hardware issues, they’ve made things pretty complicated. But with this screen we shouldn’t have any
issues. All of the phone’s face unlocking hardware
is still tied to the phone and not a part of the display, so thumbs up for that. With only the display and digitizer connectors
left on the screen, we should be safe. I’ll put the screen back together before jumping
onto the battery replacement portion of this video. It’s pretty straightforward with all of the
sensors going in the same slots they came out of and then the earpiece speaker folding
over back on top of them. There’s the three y triple zero screws holding
everything in place. Make sure to get that gold niblet back on
that center screw. I’m not sure exactly what it does, but it’s
probably important. Remember, the display is one of the most expensive
parts of this phone, so be nice to it. Now let’s take a shot at removing the oddly
shaped battery. Since the screen is already off and the battery
disconnected, I’ll grab the first magical pull tab at the top of the battery and slowly
pull it out from underneath. These are very fragile, so go slow, plus that
sound is delicious. At the bottom of the battery there are 3 more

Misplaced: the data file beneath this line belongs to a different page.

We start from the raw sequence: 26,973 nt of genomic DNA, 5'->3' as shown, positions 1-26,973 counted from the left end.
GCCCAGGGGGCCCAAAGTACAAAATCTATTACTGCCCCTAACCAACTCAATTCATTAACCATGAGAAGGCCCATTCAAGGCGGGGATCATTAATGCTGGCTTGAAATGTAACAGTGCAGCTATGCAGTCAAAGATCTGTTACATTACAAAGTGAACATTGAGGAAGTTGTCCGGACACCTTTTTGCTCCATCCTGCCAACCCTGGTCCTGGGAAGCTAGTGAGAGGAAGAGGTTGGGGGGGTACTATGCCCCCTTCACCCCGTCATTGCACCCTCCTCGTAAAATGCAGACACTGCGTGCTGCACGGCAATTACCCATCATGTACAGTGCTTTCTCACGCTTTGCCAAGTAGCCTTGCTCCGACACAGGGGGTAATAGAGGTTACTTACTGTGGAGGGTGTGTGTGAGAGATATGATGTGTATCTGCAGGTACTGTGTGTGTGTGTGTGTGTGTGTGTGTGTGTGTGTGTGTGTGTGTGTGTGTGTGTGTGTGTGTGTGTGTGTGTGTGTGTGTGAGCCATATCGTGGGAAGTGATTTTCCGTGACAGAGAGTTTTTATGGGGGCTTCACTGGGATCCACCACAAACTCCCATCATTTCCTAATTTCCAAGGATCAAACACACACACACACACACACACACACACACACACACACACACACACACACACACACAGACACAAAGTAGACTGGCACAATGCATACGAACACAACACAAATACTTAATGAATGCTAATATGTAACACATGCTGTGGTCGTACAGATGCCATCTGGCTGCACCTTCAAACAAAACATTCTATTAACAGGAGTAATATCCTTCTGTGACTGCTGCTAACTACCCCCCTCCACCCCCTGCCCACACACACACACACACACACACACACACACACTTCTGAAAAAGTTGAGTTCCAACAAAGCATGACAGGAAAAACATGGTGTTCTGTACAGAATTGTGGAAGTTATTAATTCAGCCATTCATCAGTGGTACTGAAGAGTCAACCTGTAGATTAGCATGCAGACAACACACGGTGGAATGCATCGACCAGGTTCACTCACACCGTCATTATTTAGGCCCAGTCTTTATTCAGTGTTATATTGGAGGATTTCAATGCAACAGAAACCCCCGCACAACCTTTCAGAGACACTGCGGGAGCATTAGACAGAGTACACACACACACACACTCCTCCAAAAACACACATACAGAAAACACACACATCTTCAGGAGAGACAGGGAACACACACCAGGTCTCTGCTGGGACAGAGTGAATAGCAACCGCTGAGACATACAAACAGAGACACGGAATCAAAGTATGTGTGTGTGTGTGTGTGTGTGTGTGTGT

stubby pull tabs. These are hard to get at, but if you have
a pair of wide tip tweezers, that would be ideal. With my needle tips I’ll just grab the edge
and then pull it out as best I can with my fingers. If you do fail at pulling out the magical
pull tabs, you’ll have to commence the Pry of Shame. Another trick that might help out is to grab
the tweezers and twist the pull tab around the tip of the tweezers to get a better grip. And now the battery is out and this is the
most unique battery I’ve ever seen inside of a cellphone. Kind of interesting design choice. Hopefully the replacements aren’t too expensive. Like always, I’ll have them linked in the
video description. Below the battery we can see the wireless
charging and the metal frame of the phone. If you’re replacing your own battery, you’ll
want to use some double sided tape to keep things from jiggling around. Personally, I’m going to be opening this phone
up more in the future, so I’m skipping my adhesive for now. With the battery in place and the 3 ribbons
coming from the screen I’ll reattach to that center connector bridge, I can finally plug
in the battery. It goes in last just to be safe. I’ll test the phone out before adding that
metal plate just to make sure everything is working. If there are lines going through your display,
or it’s gray, or nothing shows up, it might just be a bad connection. Re-seat those little Lego connectors and try
again. My phone is turned back off and the metal
plate slides into place with it’s five screws. All of these are different sizes so they need
to go back in the same hole they came from. Finally the phone can fold shut just like
a little book and clip down into place. And everything is still working. I’ll toss the bottom two pentalobe screws
back in and it’s ready to go. If you enjoyed this video, or if it helped
you out, hit that subscribe button and come hang out with me on Twitter and Instagram. Let me know in the comments if you have any
questions. And thanks a ton for watching. I’ll see you around.